In the southern province of An Giang, west of the Mekong Delta between the Tien and Hau rivers in Viet Nam and sharing 100km of border with Cambodia, prayer-books written on the palm-like leaves of sach tra trees are being preserved in some Khmer-style pagodas.
The XvayTon pagoda is renowned for the quality and quantity of its collection of sach tra leaf prayer-books. The oldest ones are over 100 years old, according to Chief monk Chau Soc Pholly, and the most recent were written in 1963 by a monk named Chaoty.
Sach tra trees are now very rare in An Giang, and the technique to produce sach tra books is complicated. Artisans have to choose young leaves, which are flat, cut them down and press them with wood boards to make them appropriately thin. The leaves are then sun-dried. Artisans then cut the leaves into 6cm wide, 60cm long strips that are joined together.
The leaves of sach tra prayer books are folded
and bound between wood boards.
Writing on sach tra leaves is very similar to the engraving process. “Artisans had to use sharp iron pens to carve scripts on leaves then rub ink on the scripts, clean the ink and preserve the books. Only senior monks can read the old scripts on these books,” Chau Soc Pholly said.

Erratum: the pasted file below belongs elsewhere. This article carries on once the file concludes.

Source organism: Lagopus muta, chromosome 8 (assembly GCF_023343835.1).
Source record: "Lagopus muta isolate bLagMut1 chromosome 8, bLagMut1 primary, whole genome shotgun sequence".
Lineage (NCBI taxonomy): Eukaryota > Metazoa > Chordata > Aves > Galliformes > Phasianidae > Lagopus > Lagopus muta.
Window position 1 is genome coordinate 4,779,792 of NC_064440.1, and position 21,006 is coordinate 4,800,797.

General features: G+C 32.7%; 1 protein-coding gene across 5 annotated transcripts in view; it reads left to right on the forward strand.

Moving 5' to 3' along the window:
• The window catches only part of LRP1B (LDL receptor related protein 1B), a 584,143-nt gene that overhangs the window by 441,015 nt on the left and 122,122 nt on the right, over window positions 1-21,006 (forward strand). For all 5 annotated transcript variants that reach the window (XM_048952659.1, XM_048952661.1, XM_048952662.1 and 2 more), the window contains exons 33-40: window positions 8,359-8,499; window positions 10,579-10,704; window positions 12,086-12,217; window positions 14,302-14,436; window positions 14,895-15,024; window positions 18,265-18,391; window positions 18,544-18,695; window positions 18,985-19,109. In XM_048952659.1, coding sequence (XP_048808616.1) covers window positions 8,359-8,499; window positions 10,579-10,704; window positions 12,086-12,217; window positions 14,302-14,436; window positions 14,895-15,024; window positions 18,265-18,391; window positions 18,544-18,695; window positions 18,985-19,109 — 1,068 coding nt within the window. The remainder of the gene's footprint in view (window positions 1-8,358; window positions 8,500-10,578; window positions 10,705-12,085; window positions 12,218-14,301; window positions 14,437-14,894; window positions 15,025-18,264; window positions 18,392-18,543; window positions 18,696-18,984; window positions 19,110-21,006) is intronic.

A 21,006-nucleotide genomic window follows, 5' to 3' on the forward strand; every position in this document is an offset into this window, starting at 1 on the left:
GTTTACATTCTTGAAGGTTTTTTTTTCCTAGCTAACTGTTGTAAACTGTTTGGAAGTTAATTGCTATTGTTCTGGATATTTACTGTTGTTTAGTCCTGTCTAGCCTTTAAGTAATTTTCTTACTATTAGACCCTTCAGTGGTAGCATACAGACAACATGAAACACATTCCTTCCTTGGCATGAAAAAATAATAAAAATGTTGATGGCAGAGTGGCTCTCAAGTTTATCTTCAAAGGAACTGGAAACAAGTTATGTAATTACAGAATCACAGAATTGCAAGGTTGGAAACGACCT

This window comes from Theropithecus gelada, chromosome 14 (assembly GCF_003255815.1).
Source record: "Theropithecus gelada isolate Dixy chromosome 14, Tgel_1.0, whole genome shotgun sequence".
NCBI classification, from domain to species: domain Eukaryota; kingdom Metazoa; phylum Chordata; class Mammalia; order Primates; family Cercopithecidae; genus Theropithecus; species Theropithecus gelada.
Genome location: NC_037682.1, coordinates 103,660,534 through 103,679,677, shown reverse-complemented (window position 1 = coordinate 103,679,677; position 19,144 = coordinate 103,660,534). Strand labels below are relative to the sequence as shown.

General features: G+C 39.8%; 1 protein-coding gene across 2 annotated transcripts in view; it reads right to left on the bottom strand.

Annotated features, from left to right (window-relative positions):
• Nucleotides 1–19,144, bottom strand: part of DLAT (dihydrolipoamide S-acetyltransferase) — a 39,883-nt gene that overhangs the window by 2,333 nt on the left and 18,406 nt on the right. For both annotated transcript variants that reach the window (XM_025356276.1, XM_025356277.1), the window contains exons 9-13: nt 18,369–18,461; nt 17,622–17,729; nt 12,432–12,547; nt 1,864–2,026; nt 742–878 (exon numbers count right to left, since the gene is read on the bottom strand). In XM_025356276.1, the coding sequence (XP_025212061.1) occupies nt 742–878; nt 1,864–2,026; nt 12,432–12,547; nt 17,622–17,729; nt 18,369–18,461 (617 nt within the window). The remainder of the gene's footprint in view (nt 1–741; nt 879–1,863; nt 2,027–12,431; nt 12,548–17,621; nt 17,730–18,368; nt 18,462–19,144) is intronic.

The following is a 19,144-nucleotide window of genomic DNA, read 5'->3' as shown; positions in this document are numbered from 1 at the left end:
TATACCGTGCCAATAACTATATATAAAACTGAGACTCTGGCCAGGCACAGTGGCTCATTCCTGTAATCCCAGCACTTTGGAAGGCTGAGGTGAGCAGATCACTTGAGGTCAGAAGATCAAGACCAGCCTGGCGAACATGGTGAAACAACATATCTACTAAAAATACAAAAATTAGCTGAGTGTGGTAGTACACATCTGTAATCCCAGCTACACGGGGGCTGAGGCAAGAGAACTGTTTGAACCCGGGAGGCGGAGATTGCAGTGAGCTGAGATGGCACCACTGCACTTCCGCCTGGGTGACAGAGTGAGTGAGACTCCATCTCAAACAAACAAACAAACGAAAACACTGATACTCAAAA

Books on sach tra leaves can weigh up to 1kg, and each leaf is comprised of five lines of script. An artisan could write a “page” each day.
The sach tra leaf is strong and hardy and sach tra books have been preserved for over 100 years. They have the chemical advantage of not being subject to attack by book worms. Not even the squiggly kind.
The XvayTon pagoda, located in the town of Tri Ton, in An Giang province, is recognized by the Vietnam Record Book Centre as having the highest number of prayer books on sach tra leaves in the country, and was recognized as a historical site in 1986.
Story and images from VietNamNet.